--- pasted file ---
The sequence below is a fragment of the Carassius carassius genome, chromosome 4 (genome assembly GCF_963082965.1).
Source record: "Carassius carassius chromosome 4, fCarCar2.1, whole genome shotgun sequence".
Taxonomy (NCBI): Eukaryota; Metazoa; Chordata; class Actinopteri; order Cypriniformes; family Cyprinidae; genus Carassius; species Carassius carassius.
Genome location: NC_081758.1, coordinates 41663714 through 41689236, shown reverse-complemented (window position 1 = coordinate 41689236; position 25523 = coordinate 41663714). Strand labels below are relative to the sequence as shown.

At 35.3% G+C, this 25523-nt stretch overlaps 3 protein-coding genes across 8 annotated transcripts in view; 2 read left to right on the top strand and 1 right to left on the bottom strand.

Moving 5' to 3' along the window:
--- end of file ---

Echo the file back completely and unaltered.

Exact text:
The sequence below is a fragment of the Carassius carassius genome, chromosome 4 (genome assembly GCF_963082965.1).
Source record: "Carassius carassius chromosome 4, fCarCar2.1, whole genome shotgun sequence".
Taxonomy (NCBI): Eukaryota; Metazoa; Chordata; class Actinopteri; order Cypriniformes; family Cyprinidae; genus Carassius; species Carassius carassius.
Genome location: NC_081758.1, coordinates 41663714 through 41689236, shown reverse-complemented (window position 1 = coordinate 41689236; position 25523 = coordinate 41663714). Strand labels below are relative to the sequence as shown.

At 35.3% G+C, this 25523-nt stretch overlaps 3 protein-coding genes across 8 annotated transcripts in view; 2 read left to right on the top strand and 1 right to left on the bottom strand.

Moving 5' to 3' along the window: